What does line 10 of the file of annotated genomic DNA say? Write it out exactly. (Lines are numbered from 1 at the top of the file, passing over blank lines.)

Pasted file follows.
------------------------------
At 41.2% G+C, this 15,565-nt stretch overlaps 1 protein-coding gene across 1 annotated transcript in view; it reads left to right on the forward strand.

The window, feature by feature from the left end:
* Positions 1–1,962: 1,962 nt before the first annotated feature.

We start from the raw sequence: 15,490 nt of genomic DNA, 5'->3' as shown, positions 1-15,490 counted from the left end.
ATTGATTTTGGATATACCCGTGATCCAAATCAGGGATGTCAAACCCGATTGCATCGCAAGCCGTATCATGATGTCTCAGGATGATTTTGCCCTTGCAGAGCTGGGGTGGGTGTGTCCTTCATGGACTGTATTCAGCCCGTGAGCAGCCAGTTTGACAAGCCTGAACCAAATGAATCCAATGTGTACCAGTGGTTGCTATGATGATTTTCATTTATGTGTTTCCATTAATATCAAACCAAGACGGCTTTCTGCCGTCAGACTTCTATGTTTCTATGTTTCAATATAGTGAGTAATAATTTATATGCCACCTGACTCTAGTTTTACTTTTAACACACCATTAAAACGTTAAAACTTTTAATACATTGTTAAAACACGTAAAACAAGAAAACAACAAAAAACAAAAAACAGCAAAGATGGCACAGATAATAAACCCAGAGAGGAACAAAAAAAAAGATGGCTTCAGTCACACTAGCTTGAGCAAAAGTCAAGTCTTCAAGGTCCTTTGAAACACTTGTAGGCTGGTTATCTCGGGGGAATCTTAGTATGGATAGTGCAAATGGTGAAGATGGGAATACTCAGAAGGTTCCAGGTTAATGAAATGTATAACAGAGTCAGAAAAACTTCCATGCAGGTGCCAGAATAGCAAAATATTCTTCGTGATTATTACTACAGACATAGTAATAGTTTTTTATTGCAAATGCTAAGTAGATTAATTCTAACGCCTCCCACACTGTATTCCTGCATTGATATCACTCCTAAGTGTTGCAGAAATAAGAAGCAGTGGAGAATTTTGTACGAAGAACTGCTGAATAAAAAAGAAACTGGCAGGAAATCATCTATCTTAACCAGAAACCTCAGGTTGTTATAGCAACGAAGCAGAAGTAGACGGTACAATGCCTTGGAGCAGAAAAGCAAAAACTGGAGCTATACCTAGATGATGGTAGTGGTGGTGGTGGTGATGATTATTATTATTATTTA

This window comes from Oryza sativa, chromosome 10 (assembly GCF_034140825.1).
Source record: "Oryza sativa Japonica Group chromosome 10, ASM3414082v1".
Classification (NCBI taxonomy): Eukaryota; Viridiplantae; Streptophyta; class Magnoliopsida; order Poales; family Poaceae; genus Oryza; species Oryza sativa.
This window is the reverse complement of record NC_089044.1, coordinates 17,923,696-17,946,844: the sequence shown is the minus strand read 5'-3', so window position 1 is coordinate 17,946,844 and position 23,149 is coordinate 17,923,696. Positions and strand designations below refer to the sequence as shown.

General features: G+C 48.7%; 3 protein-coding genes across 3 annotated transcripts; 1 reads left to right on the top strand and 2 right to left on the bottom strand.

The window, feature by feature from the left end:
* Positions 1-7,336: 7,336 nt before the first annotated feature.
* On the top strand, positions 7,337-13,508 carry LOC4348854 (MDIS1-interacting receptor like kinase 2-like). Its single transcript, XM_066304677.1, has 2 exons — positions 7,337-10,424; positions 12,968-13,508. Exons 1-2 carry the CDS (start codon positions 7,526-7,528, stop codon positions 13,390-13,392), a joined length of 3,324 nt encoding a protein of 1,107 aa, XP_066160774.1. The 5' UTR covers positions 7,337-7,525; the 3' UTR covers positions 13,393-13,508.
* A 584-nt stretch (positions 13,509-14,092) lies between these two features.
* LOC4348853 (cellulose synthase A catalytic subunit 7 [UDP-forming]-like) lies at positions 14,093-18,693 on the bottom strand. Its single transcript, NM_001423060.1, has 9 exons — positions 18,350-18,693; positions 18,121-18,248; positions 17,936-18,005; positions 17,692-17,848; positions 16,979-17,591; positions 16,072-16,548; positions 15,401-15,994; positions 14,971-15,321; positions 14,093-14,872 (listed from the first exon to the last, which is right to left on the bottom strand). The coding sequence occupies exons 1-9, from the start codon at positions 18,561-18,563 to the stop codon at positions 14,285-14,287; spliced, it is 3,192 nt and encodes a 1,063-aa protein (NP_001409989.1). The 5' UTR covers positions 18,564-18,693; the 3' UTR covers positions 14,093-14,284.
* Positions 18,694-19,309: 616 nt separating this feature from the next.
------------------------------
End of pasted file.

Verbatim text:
General features: G+C 48.7%; 3 protein-coding genes across 3 annotated transcripts; 1 reads left to right on the top strand and 2 right to left on the bottom strand.